John F. Stinneford, a law professor at the University of Florida Levin College of Law, has written extensively on the history and original meaning of the Eighth Amendment and filed an amicus brief with the Fifth Circuit in 2020 detailing why Hope's prison experience violates the Eight Amendment. 

"The twenty-six consecutive years of solitary confinement to which appellant Dennis Wayne Hope has been subjected violates the Eighth Amendment, and flagrantly so," the brief said.

According to Stinneford, the original meaning of the cruel and unusual punishment clause was understood to prohibit punishments that are unjustly harsh in light of longstanding prior practice, either because they involve a barbaric or unduly severe method of punishment or because they are significantly disproportionate to the offender's culpability as measured against the longstanding prior practice. 

The common use of solitary confinement is a relatively new feature of America's penal system, according to Stinneford. 

"This practice has not enjoyed anything close to 'long usage,'" the professor's brief states. "It was tried for a few decades in the nineteenth century but was then largely abandoned because it resulted in a high prevalence of severe harm to prisoners — including insanity, self-mutilation, and suicide."

According to the American Friends Service Committee, prisons equipped to hold inmates in long-term isolation cells have grown from a handful in 1985 to over 40 today. 

"The controversial reintroduction of the practice of long-term solitary confinement in the 1980s and 1990s represents the very sort of cruel innovation in punishment that the cruel and unusual punishments clause was originally understood to prohibit," Stinneford's brief states. 

Clear statistics on the number of prisoners in solitary confinement are hard to find as there's no federal reporting system that tracks how many people are isolated at any given time.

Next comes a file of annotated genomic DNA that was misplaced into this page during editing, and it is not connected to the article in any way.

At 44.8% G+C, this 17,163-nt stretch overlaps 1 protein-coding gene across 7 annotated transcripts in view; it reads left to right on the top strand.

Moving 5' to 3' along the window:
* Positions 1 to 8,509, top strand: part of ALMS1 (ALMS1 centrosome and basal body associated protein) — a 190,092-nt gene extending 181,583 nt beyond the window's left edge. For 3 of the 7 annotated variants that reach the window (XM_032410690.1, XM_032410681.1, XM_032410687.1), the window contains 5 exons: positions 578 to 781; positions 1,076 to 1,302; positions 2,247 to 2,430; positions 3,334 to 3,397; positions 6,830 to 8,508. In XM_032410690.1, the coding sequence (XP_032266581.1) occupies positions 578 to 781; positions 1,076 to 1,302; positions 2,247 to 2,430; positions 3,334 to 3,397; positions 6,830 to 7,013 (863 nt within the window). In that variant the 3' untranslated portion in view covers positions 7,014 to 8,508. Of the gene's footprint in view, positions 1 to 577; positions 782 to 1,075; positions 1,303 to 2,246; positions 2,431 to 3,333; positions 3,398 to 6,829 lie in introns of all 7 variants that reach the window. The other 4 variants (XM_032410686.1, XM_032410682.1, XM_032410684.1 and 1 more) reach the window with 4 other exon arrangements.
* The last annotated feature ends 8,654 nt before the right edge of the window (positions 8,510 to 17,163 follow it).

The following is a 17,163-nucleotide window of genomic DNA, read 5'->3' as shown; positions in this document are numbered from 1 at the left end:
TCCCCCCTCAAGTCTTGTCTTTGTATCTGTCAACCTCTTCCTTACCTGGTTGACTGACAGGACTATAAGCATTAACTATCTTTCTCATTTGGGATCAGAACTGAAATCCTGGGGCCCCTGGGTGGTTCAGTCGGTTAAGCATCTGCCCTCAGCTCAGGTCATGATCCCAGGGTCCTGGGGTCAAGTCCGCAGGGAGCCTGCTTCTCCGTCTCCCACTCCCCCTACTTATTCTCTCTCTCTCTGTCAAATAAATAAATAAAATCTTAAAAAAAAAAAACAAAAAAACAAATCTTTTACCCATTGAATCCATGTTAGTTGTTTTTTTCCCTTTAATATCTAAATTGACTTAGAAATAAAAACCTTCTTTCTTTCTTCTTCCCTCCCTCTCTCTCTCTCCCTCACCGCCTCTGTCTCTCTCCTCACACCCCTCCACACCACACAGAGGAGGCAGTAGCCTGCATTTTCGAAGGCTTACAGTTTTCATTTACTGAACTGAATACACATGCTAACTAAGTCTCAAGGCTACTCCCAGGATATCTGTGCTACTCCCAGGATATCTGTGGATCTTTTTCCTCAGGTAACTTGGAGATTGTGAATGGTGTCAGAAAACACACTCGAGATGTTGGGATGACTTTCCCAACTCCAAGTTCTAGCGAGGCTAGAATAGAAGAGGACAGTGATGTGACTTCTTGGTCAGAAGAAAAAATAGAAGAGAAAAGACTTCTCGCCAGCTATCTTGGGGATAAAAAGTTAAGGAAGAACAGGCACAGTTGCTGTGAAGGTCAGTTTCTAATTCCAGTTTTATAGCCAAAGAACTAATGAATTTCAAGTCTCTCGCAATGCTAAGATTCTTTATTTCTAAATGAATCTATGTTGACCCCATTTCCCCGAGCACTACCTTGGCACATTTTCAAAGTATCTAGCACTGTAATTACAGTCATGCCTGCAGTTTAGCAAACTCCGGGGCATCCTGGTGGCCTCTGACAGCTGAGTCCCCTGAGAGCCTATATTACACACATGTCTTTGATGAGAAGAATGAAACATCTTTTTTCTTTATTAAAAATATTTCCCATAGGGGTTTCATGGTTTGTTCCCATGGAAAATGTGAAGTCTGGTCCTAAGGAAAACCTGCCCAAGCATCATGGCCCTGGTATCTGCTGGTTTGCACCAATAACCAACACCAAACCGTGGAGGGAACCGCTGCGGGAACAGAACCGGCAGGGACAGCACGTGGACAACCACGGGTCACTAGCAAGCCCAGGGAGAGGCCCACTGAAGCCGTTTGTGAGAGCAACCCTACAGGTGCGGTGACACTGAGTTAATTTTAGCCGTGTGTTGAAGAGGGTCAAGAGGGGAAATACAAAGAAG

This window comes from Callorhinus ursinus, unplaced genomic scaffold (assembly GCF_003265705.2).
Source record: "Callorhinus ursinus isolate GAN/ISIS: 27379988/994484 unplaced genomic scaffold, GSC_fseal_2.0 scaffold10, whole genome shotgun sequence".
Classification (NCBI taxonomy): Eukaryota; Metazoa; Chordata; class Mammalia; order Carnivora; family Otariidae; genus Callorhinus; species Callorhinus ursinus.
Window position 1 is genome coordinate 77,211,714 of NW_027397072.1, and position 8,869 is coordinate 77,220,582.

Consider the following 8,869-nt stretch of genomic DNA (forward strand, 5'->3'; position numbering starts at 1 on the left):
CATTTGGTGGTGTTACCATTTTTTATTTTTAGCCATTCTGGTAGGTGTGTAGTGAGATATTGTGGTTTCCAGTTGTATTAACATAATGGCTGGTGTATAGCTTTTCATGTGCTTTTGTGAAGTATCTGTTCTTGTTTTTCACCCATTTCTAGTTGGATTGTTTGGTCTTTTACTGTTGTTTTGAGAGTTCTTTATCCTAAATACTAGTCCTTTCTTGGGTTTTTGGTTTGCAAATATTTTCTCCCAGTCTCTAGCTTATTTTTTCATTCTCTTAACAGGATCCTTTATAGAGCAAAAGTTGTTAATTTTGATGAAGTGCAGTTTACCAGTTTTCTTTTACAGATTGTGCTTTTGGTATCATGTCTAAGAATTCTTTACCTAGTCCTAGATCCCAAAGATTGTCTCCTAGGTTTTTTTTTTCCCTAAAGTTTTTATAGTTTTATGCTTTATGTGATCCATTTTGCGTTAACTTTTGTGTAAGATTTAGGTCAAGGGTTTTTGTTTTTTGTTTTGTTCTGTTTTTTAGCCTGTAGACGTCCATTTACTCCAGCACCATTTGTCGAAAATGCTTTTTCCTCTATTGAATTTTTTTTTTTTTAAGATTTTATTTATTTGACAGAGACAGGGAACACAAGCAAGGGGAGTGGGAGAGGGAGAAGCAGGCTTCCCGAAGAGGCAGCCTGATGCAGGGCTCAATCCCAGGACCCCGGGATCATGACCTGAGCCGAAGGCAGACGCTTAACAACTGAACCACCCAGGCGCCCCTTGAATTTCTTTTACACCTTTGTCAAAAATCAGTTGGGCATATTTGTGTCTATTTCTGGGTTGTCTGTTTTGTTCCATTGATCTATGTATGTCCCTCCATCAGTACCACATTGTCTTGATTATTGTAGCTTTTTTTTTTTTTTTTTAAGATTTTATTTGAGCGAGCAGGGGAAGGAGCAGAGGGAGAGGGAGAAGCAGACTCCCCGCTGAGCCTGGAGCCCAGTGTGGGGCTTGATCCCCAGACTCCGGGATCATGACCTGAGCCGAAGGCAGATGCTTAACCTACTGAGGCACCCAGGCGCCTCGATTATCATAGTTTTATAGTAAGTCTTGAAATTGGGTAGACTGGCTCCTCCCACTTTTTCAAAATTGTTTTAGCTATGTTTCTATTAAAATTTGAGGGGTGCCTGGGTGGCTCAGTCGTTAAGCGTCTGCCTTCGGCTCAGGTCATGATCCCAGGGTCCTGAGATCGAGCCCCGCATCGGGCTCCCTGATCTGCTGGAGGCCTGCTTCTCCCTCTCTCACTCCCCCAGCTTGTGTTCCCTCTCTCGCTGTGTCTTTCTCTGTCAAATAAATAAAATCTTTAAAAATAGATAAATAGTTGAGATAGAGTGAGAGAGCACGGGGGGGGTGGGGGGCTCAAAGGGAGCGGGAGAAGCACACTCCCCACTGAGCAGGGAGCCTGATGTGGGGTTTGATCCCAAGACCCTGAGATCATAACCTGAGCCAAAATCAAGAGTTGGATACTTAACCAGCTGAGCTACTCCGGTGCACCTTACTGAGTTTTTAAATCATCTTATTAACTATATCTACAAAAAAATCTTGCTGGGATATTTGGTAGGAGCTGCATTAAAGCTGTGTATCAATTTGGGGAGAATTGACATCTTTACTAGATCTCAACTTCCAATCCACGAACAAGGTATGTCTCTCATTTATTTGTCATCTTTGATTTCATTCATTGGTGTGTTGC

A 2015 report using Bureau of Justice Statistics data from 2011-2012 indicated that nearly 20% of state and federal prison inmates and 18% of local jail inmates had spent time in restrictive housing. Inmates disproportionally held in restrictive housing include inmates of color, younger inmates, uneducated inmates, and inmates that identify as part of the LGBTQ+ community. 

The bureau found that approximately 25% of convicted detainees and 35% of those in pretrial detention jails who had spent 30 days or longer in solitary confinement during the previous year had symptoms of serious psychological distress. The United Nations Committee Against Torture has repeatedly condemned the use of solitary confinement in the U.S., dating to the early 1990s. 

Anand said that as a result of filing a petition to the Supreme Court last year, the Texas prison defendants removed Hope from solitary confinement. 

"Although it took more than a quarter century, defendants finally removed Mr. Hope from solitary confinement, one week after our petition for certiorari was filed," the attorney said in a statement. "It shouldn't have taken a petition to the United States Supreme Court to get Mr. Hope out of solitary confinement, particularly since correctional officials concluded more than a decade ago that Mr. Hope was not an escape risk. But as a result, he has gotten to shake another human being's hand and to feel grass under his feet for the first time in more than half his lifetime."

Categories / Appeals, Civil Rights, Criminal, National